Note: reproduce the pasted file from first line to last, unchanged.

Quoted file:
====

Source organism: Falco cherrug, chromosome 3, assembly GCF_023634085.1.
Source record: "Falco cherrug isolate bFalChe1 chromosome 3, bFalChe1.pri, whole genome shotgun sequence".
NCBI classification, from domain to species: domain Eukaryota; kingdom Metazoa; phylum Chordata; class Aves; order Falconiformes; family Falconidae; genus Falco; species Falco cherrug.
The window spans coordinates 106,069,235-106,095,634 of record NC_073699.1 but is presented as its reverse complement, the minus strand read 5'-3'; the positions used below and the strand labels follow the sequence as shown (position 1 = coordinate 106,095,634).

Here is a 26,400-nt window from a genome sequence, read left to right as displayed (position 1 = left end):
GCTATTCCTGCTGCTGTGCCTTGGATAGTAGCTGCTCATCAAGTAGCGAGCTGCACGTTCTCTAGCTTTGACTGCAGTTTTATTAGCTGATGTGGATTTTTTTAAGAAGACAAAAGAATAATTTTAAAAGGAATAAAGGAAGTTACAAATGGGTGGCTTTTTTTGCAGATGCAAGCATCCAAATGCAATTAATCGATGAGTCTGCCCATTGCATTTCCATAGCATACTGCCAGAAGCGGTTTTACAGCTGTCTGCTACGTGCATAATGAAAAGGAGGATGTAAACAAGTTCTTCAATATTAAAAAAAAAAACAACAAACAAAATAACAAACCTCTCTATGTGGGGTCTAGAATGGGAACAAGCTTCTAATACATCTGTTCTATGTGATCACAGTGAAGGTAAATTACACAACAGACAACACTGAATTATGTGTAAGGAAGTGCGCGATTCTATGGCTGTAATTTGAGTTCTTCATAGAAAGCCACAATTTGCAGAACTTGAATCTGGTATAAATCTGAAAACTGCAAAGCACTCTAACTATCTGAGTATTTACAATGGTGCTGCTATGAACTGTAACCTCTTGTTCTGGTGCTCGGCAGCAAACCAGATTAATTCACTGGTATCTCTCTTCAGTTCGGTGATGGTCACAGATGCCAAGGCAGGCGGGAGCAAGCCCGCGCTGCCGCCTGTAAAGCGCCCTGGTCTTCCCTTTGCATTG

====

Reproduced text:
Source organism: Falco cherrug, chromosome 3, assembly GCF_023634085.1.
Source record: "Falco cherrug isolate bFalChe1 chromosome 3, bFalChe1.pri, whole genome shotgun sequence".
NCBI classification, from domain to species: domain Eukaryota; kingdom Metazoa; phylum Chordata; class Aves; order Falconiformes; family Falconidae; genus Falco; species Falco cherrug.
The window spans coordinates 106,069,235-106,095,634 of record NC_073699.1 but is presented as its reverse complement, the minus strand read 5'-3'; the positions used below and the strand labels follow the sequence as shown (position 1 = coordinate 106,095,634).

Here is a 26,400-nt window from a genome sequence, read left to right as displayed (position 1 = left end):
GCTATTCCTGCTGCTGTGCCTTGGATAGTAGCTGCTCATCAAGTAGCGAGCTGCACGTTCTCTAGCTTTGACTGCAGTTTTATTAGCTGATGTGGATTTTTTTAAGAAGACAAAAGAATAATTTTAAAAGGAATAAAGGAAGTTACAAATGGGTGGCTTTTTTTGCAGATGCAAGCATCCAAATGCAATTAATCGATGAGTCTGCCCATTGCATTTCCATAGCATACTGCCAGAAGCGGTTTTACAGCTGTCTGCTACGTGCATAATGAAAAGGAGGATGTAAACAAGTTCTTCAATATTAAAAAAAAAAACAACAAACAAAATAACAAACCTCTCTATGTGGGGTCTAGAATGGGAACAAGCTTCTAATACATCTGTTCTATGTGATCACAGTGAAGGTAAATTACACAACAGACAACACTGAATTATGTGTAAGGAAGTGCGCGATTCTATGGCTGTAATTTGAGTTCTTCATAGAAAGCCACAATTTGCAGAACTTGAATCTGGTATAAATCTGAAAACTGCAAAGCACTCTAACTATCTGAGTATTTACAATGGTGCTGCTATGAACTGTAACCTCTTGTTCTGGTGCTCGGCAGCAAACCAGATTAATTCACTGGTATCTCTCTTCAGTTCGGTGATGGTCACAGATGCCAAGGCAGGCGGGAGCAAGCCCGCGCTGCCGCCTGTAAAGCGCCCTGGTCTTCCCTTTGCATTG